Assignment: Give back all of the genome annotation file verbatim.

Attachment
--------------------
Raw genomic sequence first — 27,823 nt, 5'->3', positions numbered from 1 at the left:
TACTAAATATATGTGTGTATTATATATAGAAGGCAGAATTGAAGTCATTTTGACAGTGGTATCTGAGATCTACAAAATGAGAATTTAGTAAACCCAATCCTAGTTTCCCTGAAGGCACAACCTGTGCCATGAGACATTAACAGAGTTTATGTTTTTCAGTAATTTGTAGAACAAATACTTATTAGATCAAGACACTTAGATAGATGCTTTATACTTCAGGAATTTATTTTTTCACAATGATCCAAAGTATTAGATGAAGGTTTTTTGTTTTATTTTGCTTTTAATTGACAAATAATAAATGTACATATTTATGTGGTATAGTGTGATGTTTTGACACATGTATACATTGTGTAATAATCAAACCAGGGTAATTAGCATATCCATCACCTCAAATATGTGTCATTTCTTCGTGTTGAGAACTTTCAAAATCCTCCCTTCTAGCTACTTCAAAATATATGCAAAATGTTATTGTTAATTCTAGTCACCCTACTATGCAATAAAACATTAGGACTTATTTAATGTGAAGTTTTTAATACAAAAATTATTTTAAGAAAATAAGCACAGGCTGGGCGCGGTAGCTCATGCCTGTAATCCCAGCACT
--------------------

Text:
Raw genomic sequence first — 27,823 nt, 5'->3', positions numbered from 1 at the left:
TACTAAATATATGTGTGTATTATATATAGAAGGCAGAATTGAAGTCATTTTGACAGTGGTATCTGAGATCTACAAAATGAGAATTTAGTAAACCCAATCCTAGTTTCCCTGAAGGCACAACCTGTGCCATGAGACATTAACAGAGTTTATGTTTTTCAGTAATTTGTAGAACAAATACTTATTAGATCAAGACACTTAGATAGATGCTTTATACTTCAGGAATTTATTTTTTCACAATGATCCAAAGTATTAGATGAAGGTTTTTTGTTTTATTTTGCTTTTAATTGACAAATAATAAATGTACATATTTATGTGGTATAGTGTGATGTTTTGACACATGTATACATTGTGTAATAATCAAACCAGGGTAATTAGCATATCCATCACCTCAAATATGTGTCATTTCTTCGTGTTGAGAACTTTCAAAATCCTCCCTTCTAGCTACTTCAAAATATATGCAAAATGTTATTGTTAATTCTAGTCACCCTACTATGCAATAAAACATTAGGACTTATTTAATGTGAAGTTTTTAATACAAAAATTATTTTAAGAAAATAAGCACAGGCTGGGCGCGGTAGCTCATGCCTGTAATCCCAGCACT